COOPER: I know. Great to see you. Jamie Gangel, thank you so much.

More in that question Jamie had are Jeb Bush and Chris Christie essentially teaming up on Marco Rubio? We'll play you a pair of attack ads and they're people asking just that question.

And later, more on my interview with Donald Trump. And very important thing for voters to know decision making. We'll talk about how he goes about it.


COOPER: It's an old story. Two guys being chased by a bear. One says, I hope we can outrun it. The other plus, I don't have to outrun it. I only have to outrun you, which is how political campaign usually work every candidate for himself or herself.

Right now, the New Hampshire Republican race is exactly the opposite. Chris Christie and Jeb Bush almost seem at times to be teaming up on Marco Rubio. They usually deny it, the front-runner and what's being called the establishment lane not only have they each taken ample shots at him, they're also now running very similar attack ads. Take a look.


JOE SCARBOROUGH, MSNBC MORNING JOE HOST: What do you list as Marco Rubio's top accomplishment that made you decide to endorse him?

RICK SANTORUM, FORMER SENATOR: There's a guy who has been able to, number one, win a tough election in Florida.

[21:20:05] SCARBOROUGH: Can you name his top accomplishment?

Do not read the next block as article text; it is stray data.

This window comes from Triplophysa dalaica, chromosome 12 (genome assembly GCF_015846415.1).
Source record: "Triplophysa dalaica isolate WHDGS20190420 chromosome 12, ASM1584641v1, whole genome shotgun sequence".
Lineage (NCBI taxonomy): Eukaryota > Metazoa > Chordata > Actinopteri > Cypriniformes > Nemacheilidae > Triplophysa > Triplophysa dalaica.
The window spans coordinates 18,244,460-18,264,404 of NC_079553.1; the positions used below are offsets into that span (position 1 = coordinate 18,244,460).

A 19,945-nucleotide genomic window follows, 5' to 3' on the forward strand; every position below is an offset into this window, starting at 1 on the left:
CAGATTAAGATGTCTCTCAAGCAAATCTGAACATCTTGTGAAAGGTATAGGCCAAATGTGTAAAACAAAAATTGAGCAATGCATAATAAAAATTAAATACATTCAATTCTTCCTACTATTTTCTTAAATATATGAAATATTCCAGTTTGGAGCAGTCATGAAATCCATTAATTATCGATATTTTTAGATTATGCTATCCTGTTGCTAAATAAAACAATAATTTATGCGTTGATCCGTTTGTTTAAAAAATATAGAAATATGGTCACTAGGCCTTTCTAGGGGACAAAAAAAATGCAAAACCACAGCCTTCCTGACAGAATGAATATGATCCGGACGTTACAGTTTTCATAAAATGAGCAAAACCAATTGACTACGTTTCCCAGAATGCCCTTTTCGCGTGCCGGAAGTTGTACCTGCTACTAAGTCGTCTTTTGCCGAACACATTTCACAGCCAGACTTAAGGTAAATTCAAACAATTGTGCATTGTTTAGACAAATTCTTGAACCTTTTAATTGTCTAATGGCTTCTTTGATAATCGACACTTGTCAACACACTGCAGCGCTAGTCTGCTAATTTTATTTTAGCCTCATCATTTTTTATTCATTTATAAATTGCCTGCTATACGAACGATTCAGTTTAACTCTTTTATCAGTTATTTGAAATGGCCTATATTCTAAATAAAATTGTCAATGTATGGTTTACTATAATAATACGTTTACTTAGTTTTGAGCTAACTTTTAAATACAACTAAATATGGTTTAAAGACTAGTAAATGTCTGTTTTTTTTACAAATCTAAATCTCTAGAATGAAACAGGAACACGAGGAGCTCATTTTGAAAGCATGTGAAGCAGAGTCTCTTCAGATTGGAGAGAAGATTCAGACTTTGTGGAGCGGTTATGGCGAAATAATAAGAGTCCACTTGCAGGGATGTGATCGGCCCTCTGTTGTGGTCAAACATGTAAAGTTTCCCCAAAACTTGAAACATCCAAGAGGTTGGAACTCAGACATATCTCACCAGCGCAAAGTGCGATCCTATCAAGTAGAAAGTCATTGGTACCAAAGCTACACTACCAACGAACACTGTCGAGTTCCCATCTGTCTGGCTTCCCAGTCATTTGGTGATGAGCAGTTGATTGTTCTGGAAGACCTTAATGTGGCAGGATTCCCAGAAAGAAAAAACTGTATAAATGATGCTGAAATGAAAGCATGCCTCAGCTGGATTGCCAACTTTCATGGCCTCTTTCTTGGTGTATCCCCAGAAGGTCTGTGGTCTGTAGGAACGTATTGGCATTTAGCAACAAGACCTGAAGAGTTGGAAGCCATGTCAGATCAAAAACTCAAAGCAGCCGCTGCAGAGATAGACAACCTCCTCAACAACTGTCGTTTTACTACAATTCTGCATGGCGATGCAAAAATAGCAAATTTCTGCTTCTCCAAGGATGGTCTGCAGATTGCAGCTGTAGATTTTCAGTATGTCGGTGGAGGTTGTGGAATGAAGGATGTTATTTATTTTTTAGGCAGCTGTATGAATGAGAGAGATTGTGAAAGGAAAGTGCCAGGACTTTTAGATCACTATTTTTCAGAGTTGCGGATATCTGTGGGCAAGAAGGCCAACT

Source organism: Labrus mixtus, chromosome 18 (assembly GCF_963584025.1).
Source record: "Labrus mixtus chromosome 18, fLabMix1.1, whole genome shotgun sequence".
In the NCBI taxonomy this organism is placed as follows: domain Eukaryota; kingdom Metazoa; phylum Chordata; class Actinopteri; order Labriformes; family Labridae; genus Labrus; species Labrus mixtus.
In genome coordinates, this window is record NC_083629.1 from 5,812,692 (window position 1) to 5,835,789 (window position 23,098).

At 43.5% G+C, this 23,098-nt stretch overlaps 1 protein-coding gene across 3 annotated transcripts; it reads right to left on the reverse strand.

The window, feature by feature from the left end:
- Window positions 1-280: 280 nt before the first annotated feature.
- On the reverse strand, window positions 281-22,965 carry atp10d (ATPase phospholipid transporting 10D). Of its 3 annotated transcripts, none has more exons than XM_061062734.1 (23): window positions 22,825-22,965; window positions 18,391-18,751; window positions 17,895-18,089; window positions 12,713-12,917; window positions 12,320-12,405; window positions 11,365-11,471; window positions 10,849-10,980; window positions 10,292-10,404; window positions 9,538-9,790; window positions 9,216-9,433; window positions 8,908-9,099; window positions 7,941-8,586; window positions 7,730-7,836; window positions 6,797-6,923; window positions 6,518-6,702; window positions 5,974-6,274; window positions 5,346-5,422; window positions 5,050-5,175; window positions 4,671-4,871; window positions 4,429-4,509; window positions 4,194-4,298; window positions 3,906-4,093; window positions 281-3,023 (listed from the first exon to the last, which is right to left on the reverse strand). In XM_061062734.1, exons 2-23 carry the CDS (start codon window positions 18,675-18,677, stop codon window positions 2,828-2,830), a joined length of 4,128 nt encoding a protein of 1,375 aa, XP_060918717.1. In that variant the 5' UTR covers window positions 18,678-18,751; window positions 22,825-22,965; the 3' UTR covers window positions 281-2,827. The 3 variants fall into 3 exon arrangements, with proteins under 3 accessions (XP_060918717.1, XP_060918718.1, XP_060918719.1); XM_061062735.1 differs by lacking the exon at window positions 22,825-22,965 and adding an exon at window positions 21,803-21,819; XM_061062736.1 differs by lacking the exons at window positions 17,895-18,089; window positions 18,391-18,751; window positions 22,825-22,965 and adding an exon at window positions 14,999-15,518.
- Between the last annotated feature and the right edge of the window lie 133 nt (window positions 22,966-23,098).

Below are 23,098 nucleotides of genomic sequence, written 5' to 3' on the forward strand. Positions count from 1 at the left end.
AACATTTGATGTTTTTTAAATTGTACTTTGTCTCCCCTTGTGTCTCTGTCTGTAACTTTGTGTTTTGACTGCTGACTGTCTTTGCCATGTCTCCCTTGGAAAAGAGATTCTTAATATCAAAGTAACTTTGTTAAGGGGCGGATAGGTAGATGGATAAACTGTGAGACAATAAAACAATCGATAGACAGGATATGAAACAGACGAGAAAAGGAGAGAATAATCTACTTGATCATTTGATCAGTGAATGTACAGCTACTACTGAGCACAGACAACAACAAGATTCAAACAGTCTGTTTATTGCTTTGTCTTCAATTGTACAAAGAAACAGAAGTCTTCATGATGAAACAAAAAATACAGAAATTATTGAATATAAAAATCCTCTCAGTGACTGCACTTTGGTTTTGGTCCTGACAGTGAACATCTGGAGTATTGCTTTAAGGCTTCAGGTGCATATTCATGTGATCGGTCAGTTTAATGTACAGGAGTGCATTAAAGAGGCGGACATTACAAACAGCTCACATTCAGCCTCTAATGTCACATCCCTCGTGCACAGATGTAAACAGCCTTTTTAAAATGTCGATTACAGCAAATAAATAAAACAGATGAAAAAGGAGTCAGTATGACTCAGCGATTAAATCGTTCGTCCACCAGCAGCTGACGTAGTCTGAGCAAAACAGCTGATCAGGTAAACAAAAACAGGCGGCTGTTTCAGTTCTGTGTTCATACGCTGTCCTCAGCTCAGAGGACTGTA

SANTORUM: My feeling on Marco is someone who has tremendous potential, tremendous gifts, I guess start to say there accomplish.

SCARBOROUGH: And I'll ask it one more time. List one accomplishment that Marco Rubio has achieved in four years in the United States Senate.

MIKA BRZEZINSKI, MSNBC MORNING JOE HOST: Jeb Bush ran Florida. Marco Rubio finished a sentence.

SANTORUM: Well, I mean, I would just say that there's a guy who's been able to, number one -- the bottom line is, there isn't a whole lot of accomplishments Joe, and I just don't think it's a fair question.

BUSH: I'm Jeb Bush, and I approve this message.


COOPER: Two ads, one sound bite, one scathing message and more from our Gary Tuchman.


GARY TUCHMAN, CNN NATIONAL CORRESPONDENT: Chris Christie with a campaign stop at a pizza place in Sandown, New Hampshire. No matter how you slice it, he's got some work to do ...

CHRIS CHRISTIE, (R) PRESIDENTIAL CANDIDATE: Thank you all for coming today.